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Listening to art.
Playing with audio.
Sounding out technology.
Composing in code.

Early Mann

Listening to The Jericho Mile

I thought I’d seen every Michael Mann movie but I’d never seen The Jericho Mile (1979), which he directed even before Thief (1981), his first film for theatrical release. The Jericho Mile is an ABC TV movie about a prisoner at Folsom with a gift for running. Peter Strauss stars, and the cast includes Richard Lawson, Brian Dennehy, and Geoffrey Lewis, as well as, apparently, numerous actual Folsom residents at the time of the movie’s filming.

This week I finally got around to watching it. The Jericho Mile has, already, a lot of the classic Mann themes (later on view in such films as Heat and Collateral), including the unwritten rules of the criminal underclass, and a view of the subculture from the perspective of a charismatic outlier. It’s not packed with music the way later Mann productions would be. There is, though, great use of a cover of the Rolling Stones’ “Sympathy for the Devil”; a looser version with no vocals hits the sweet spot between pop and score. The opening montage is a virtual trial run for Miami Vice, everything in sync with the music, even inmates doing jumping jacks.

There were a few other sonic moments worth mentioning:

(1) Midway through, following a riot, there’s a fade-to-white that aligns perfectly with the slowing of the prison’s manual siren.

(2) There’s a minor but unmistakable character in the form of an inmate with a boombox. The role is a bit underdeveloped, but it does allow for diegetic blurring, Mann leaving it unclear at times if what we hear is the score or an emanation from the speakers.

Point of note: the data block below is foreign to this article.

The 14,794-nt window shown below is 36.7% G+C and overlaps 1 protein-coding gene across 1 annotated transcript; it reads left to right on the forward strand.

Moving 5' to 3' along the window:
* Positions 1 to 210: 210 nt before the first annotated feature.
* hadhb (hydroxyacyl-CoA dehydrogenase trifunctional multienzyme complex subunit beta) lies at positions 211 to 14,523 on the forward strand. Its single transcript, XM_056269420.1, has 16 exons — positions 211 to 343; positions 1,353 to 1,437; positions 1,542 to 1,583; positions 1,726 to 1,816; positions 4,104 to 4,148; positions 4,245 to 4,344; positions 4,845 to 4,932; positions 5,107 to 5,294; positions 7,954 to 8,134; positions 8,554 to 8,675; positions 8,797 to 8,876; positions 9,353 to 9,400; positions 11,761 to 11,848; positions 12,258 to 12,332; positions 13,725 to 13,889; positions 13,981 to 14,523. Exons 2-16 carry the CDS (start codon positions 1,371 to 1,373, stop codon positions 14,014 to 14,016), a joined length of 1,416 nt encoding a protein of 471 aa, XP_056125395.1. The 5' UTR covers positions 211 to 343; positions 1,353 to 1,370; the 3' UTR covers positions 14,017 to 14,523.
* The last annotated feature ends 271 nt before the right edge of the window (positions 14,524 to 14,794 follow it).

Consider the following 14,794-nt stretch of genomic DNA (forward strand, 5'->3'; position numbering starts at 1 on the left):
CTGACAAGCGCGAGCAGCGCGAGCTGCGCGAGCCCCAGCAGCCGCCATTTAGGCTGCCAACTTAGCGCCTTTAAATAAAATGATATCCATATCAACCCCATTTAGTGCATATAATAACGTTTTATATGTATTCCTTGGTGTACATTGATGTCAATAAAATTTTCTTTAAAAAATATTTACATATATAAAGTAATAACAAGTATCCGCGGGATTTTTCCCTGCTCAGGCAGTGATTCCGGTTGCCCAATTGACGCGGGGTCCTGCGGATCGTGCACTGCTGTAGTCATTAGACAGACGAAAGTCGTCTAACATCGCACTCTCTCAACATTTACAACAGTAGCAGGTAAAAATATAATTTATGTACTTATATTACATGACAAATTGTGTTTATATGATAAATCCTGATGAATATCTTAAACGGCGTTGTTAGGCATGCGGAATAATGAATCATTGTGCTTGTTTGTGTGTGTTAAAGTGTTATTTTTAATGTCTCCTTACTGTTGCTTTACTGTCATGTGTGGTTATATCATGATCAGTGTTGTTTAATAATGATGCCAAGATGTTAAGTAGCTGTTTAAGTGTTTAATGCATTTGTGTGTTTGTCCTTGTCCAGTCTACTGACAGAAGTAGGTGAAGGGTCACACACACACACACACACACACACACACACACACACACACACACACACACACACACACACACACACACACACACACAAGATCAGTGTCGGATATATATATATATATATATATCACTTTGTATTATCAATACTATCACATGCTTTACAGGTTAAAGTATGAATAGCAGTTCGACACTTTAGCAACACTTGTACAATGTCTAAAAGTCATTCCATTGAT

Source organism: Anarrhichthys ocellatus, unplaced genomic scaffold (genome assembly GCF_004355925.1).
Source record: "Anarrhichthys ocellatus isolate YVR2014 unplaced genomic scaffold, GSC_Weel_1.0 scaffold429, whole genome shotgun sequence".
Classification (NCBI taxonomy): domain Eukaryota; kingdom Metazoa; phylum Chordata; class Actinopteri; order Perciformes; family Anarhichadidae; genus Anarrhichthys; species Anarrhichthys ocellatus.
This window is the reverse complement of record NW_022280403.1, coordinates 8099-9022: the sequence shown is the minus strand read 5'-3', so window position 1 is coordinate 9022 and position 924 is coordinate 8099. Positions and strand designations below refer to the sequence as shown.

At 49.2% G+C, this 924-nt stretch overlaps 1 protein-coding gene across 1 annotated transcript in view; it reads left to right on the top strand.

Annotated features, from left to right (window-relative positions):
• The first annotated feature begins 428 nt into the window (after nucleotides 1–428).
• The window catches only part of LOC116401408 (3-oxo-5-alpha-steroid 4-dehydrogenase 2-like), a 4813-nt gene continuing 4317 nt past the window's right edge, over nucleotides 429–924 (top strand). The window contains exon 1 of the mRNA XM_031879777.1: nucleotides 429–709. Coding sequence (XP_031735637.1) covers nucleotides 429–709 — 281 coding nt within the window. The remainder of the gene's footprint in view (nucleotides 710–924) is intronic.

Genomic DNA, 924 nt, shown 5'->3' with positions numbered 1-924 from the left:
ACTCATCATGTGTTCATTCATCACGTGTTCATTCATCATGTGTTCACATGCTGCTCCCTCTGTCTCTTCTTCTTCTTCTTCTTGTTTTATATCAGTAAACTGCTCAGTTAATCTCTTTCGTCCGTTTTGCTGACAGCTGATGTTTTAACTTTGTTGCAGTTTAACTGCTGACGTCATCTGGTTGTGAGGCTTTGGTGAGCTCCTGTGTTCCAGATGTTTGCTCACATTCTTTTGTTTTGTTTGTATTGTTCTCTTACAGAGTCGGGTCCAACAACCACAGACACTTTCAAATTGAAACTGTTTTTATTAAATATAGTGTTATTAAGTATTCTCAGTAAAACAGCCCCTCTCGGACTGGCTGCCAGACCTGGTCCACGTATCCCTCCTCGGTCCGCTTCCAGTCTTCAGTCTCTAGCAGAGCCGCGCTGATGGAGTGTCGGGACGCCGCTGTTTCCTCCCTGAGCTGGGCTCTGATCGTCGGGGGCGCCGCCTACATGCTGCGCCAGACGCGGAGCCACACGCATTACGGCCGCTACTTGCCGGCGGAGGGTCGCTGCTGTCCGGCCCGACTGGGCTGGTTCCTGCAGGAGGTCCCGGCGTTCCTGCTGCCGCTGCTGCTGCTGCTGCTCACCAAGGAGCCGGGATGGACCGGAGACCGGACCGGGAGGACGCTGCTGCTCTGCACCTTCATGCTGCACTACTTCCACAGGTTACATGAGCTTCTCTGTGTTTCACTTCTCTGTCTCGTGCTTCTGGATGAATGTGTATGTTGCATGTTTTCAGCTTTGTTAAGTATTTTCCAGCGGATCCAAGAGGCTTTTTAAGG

(3) And then there’s the final race, which alternates segments of huffing and puffing with serene silence, the latter presenting the runner’s psychological escape from the prison system, and arguably from the whole of society. This utilization of silence at the end of The Jericho Mile is powerful. It gets at the false dichotomy between diegetic (in-narrative) and non-diegetic (off-screen, such as score or voice-over) sound. What the director has prioritized is representing the point of view, the experience, of the character.

I wrote a short study of Thief, Mann’s subsequent film, last year for Hilobrow.com, and in the interest of time, I avoided the temptation to revisit other past Mann works. I think I’m going to revisit some more soon, including Straight Time and perhaps the Mann film I appreciated the least when I first saw it: The Last of the Mohicans.

By Marc Weidenbaum

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